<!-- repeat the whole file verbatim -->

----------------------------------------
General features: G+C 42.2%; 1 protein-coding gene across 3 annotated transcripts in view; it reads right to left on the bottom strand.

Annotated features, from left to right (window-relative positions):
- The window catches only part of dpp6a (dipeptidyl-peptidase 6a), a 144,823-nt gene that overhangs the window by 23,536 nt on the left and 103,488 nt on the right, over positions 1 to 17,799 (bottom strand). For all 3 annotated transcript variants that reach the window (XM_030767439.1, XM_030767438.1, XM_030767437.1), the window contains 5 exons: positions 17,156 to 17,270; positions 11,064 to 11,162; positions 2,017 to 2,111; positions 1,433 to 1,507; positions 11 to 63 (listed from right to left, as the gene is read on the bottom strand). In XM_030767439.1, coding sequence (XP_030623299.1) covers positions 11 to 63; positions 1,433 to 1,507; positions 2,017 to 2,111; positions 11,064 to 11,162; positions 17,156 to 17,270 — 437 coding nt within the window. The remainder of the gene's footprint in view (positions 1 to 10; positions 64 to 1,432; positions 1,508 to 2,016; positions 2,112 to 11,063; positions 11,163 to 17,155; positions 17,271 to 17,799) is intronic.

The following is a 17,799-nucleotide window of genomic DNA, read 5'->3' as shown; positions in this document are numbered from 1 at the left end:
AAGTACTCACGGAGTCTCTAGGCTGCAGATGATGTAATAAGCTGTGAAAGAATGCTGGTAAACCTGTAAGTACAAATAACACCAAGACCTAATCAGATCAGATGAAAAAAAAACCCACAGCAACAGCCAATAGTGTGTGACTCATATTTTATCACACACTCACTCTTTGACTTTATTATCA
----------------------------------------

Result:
General features: G+C 42.2%; 1 protein-coding gene across 3 annotated transcripts in view; it reads right to left on the bottom strand.

Annotated features, from left to right (window-relative positions):
- The window catches only part of dpp6a (dipeptidyl-peptidase 6a), a 144,823-nt gene that overhangs the window by 23,536 nt on the left and 103,488 nt on the right, over positions 1 to 17,799 (bottom strand). For all 3 annotated transcript variants that reach the window (XM_030767439.1, XM_030767438.1, XM_030767437.1), the window contains 5 exons: positions 17,156 to 17,270; positions 11,064 to 11,162; positions 2,017 to 2,111; positions 1,433 to 1,507; positions 11 to 63 (listed from right to left, as the gene is read on the bottom strand). In XM_030767439.1, coding sequence (XP_030623299.1) covers positions 11 to 63; positions 1,433 to 1,507; positions 2,017 to 2,111; positions 11,064 to 11,162; positions 17,156 to 17,270 — 437 coding nt within the window. The remainder of the gene's footprint in view (positions 1 to 10; positions 64 to 1,432; positions 1,508 to 2,016; positions 2,112 to 11,063; positions 11,163 to 17,155; positions 17,271 to 17,799) is intronic.

The following is a 17,799-nucleotide window of genomic DNA, read 5'->3' as shown; positions in this document are numbered from 1 at the left end:
AAGTACTCACGGAGTCTCTAGGCTGCAGATGATGTAATAAGCTGTGAAAGAATGCTGGTAAACCTGTAAGTACAAATAACACCAAGACCTAATCAGATCAGATGAAAAAAAAACCCACAGCAACAGCCAATAGTGTGTGACTCATATTTTATCACACACTCACTCTTTGACTTTATTATCA